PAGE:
Class: ID 4071 | Instructor: Herb Velazquez
Tempo is an interactive timer that increases productivity and decreases procrastination. The goal of this project is to design a product to help students stop procrastinating and develop better work habits. The target user is a college student who is being negatively affected by procrastination and wants to change but hasn’t been able to. 87% of students surveyed procrastinate and 85% of them wanted to change their work habits. To solve this problem, I went through the design phase in 4 main phases; Discover, Define, Design, and Deliver. I used a variety of methods such as interviews, observations, surveys, journey maps, need mapping, and competitive analysis to discover needs, develop insights, and find space in the market where this solution was needed. I ideated and down selected using sketches, models, wireframes, and use scenarios to conduct user testing for feedback. Following this design process led me to the design of Tempo. Tempo has 3 timer modes; a pomodoro timer, a custom timer, and a task timer. Tempo’s pomodoro mode allows you quickly start on work while using a proven productivity method. When the timer ends the user is rewarded with an achievement chime, green light and completion message. The user can set a custom timer and change the amounts by twisting the rotary dial. The task timer allows the user to write down tasks to complete and set a timeline for it. After the task is completed, it will way how much they went over or under the set time.
Group Members: Morgan Abney, Berri Berto, Joshua Chan, Allie Paschal, and Morgan Platt
Class: ID 3052 | Instructor: Kevin Shankwiler
We were tasked with designing a Light Individual Transportation vehicle for commuters as part of a sub brand that we created under a parent brand. Our parent brand was BMW and after research, insights and Ideation we created Pulse and the flagship bike the Pulse E3. The Pulse E3 is a mid drive electric bike that elevates the status of commuting by bike. It has the power to get you to your destination without you breaking a sweat and the adaptability to give you the workout you want whenever you want it. I used Fusion 360 and Keyshot accompanied by VR software for testing to create and develop the bike.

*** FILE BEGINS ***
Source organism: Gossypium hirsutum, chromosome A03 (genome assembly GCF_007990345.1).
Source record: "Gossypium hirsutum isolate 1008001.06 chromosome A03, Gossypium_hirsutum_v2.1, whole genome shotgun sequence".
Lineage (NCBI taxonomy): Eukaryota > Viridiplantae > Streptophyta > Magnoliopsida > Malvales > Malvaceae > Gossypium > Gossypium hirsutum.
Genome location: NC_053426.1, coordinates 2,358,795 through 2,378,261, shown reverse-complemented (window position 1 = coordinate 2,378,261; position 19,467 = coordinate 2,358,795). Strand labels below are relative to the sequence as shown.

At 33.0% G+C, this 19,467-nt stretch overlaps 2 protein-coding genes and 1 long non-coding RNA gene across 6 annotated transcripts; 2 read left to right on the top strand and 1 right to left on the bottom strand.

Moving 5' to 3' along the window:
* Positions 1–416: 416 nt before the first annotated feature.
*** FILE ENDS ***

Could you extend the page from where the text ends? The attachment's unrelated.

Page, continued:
Class: ID 2023 | Instructor: Steve Chininis
The goal of the project was to design a drinking vessels with a specific use, culture, or consumer in mind. I created diffuse. The Diffuse bottle allows you to bring taste with you in portable flavor packets, stored in the cap of the bottle. Flavor is now one press away without sacrificing your health. The simple to use system allows you to keep your water flavored even after refills. Diffuse bottles are made of double-walled stainless steel and polycarbonate material that insulates the drink keeping it warmer or cooler for longer. The lid has a small and large opening to make refills and cleaning easier. I used Fusion 360 to design the Diffuse bottle and I used 3D prints and models to test and refine my concept.
Class: ID 2024 | Instructor: Lisa Marks
The goal of the lamp project was to design and build a floor lamp that is beautiful in form while off and celebrates the beauty of light while on. The mosaic lamp is a handmade floor lamp made of bent, cut, and welded steel tubes and sheet metal with a light and shards of glass hanging at eye level to disperse the light and create a relaxing mood. I went through iterations of sketches, scale models, and full scale models to create the form of the Mosaic lamp. The final result of the project was a full scale hand made floor lamp.